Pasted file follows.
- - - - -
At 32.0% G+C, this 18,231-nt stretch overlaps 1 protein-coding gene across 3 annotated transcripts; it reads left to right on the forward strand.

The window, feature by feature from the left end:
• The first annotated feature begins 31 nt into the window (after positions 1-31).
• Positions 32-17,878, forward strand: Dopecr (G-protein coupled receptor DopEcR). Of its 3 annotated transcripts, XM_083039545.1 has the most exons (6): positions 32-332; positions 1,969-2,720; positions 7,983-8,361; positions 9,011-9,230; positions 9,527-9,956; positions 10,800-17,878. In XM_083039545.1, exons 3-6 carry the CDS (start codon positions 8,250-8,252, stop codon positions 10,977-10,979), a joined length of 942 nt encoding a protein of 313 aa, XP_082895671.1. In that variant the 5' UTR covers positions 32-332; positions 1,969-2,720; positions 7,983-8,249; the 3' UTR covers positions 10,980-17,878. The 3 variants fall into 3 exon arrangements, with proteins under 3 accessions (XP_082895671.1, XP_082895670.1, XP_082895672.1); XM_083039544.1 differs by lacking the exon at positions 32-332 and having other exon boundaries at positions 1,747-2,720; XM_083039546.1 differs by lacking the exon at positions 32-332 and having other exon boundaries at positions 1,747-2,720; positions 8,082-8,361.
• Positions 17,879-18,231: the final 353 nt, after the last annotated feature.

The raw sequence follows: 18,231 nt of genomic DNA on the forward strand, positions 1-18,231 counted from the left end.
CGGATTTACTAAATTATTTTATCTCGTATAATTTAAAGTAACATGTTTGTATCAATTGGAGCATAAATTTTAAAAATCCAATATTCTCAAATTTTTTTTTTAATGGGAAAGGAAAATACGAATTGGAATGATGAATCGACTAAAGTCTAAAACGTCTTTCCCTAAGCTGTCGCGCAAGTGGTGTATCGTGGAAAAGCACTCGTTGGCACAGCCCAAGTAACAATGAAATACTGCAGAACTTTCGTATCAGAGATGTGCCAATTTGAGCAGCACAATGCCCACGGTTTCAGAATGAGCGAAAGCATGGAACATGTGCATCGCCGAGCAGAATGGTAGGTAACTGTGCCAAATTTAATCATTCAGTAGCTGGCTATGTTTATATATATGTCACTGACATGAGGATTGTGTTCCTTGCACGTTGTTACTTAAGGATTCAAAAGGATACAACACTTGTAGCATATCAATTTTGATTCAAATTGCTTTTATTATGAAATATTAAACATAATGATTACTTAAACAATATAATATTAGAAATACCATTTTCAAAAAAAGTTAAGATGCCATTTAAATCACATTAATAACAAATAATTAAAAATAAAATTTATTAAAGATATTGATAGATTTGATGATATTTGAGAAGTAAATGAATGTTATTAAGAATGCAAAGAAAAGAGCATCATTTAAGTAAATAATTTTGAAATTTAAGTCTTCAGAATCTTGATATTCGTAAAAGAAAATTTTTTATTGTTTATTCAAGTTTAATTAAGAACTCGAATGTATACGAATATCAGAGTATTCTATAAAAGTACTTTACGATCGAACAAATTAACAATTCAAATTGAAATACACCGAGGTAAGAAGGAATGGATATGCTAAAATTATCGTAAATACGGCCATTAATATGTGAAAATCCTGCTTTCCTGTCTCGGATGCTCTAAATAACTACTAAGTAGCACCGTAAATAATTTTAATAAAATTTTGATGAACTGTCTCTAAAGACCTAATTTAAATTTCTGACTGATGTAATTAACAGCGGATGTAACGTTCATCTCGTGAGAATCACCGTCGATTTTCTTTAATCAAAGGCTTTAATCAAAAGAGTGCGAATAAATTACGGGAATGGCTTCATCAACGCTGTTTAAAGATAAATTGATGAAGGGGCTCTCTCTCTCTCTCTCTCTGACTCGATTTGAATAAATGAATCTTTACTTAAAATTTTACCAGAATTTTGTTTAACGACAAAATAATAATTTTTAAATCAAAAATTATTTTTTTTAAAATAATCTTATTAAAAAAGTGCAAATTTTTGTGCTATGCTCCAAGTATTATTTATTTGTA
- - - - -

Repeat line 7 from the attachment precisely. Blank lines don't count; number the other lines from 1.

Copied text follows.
CGGATTTACTAAATTATTTTATCTCGTATAATTTAAAGTAACATGTTTGTATCAATTGGAGCATAAATTTTAAAAATCCAATATTCTCAAATTTTTTTTTTAATGGGAAAGGAAAATACGAATTGGAATGATGAATCGACTAAAGTCTAAAACGTCTTTCCCTAAGCTGTCGCGCAAGTGGTGTATCGTGGAAAAGCACTCGTTGGCACAGCCCAAGTAACAATGAAATACTGCAGAACTTTCGTATCAGAGATGTGCCAATTTGAGCAGCACAATGCCCACGGTTTCAGAATGAGCGAAAGCATGGAACATGTGCATCGCCGAGCAGAATGGTAGGTAACTGTGCCAAATTTAATCATTCAGTAGCTGGCTATGTTTATATATATGTCACTGACATGAGGATTGTGTTCCTTGCACGTTGTTACTTAAGGATTCAAAAGGATACAACACTTGTAGCATATCAATTTTGATTCAAATTGCTTTTATTATGAAATATTAAACATAATGATTACTTAAACAATATAATATTAGAAATACCATTTTCAAAAAAAGTTAAGATGCCATTTAAATCACATTAATAACAAATAATTAAAAATAAAATTTATTAAAGATATTGATAGATTTGATGATATTTGAGAAGTAAATGAATGTTATTAAGAATGCAAAGAAAAGAGCATCATTTAAGTAAATAATTTTGAAATTTAAGTCTTCAGAATCTTGATATTCGTAAAAGAAAATTTTTTATTGTTTATTCAAGTTTAATTAAGAACTCGAATGTATACGAATATCAGAGTATTCTATAAAAGTACTTTACGATCGAACAAATTAACAATTCAAATTGAAATACACCGAGGTAAGAAGGAATGGATATGCTAAAATTATCGTAAATACGGCCATTAATATGTGAAAATCCTGCTTTCCTGTCTCGGATGCTCTAAATAACTACTAAGTAGCACCGTAAATAATTTTAATAAAATTTTGATGAACTGTCTCTAAAGACCTAATTTAAATTTCTGACTGATGTAATTAACAGCGGATGTAACGTTCATCTCGTGAGAATCACCGTCGATTTTCTTTAATCAAAGGCTTTAATCAAAAGAGTGCGAATAAATTACGGGAATGGCTTCATCAACGCTGTTTAAAGATAAATTGATGAAGGGGCTCTCTCTCTCTCTCTCTCTGACTCGATTTGAATAAATGAATCTTTACTTAAAATTTTACCAGAATTTTGTTTAACGACAAAATAATAATTTTTAAATCAAAAATTATTTTTTTTAAAATAATCTTATTAAAAAAGTGCAAATTTTTGTGCTATGCTCCAAGTATTATTTATTTGTA